As we will recall from our school-day physics Newton’s second law of thermodynamics states that heat flows from something that is hot to something that is cold. This is only a one-way process. In the 19th century there was a need to explain how this worked at a molecular level. The Austrian physicist Ludwig Boltzmann envisaged trillions of microscopic molecules enclosed in a box. He considered this assemblage of molecules to be a gas. The temperature of the gas would be determined by the speed of the molecules. Soon the high speed molecules would collide with the slower ones and in doing so they would give up some of their kinetic energy. Over time the heat would diffuse across all the all the molecules and the gas would reach a uniform temperature. However this model was attacked by Henri Poincare who proved that all the molecules would eventually, according to Newton’s law of motion, must return back to their initial state. In other words the circumstances reoccur. However the length of these “cycles” are mind-bogglingly huge. Roughly 10 to the n seconds where n is the number of molecules in the system (there are a trillion trillion in 40 litres of air) So that would be 10 to a trillion trillion. The age of the universe is only 10 to the 17 seconds so these cycles are huge, even for a small number of molecules. However huge these cycles are they are finite so in a universe with infinite time these cycles will happen innumerable times. Of course we know that time dilates at the speed of light and we also know that time is a subjective construct. So could subjective time dilate within the brain to such an extent that all the molecules creating somebody’s life could also be repeated?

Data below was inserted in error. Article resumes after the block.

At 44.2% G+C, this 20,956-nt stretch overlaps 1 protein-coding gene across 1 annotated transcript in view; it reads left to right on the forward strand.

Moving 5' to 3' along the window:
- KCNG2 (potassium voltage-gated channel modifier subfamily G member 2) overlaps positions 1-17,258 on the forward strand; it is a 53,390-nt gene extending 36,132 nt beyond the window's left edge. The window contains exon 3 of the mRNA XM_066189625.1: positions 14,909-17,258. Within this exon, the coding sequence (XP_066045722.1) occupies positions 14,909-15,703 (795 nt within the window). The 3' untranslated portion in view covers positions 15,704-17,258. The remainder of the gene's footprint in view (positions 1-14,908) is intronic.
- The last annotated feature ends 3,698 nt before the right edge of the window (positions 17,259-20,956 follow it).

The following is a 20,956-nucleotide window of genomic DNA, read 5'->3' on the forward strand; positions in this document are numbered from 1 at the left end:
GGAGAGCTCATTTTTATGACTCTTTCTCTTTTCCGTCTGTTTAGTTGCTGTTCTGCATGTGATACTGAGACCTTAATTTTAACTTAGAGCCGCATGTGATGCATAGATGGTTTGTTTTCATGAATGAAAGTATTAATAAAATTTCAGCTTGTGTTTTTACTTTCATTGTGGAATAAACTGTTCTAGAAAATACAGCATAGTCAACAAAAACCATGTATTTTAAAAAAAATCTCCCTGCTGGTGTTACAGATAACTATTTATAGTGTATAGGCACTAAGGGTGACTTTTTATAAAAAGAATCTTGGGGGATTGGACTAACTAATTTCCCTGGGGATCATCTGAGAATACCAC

Subscribe To The Newsletter
Join the mailing list to receive the latest news and updates from Anthony Peake.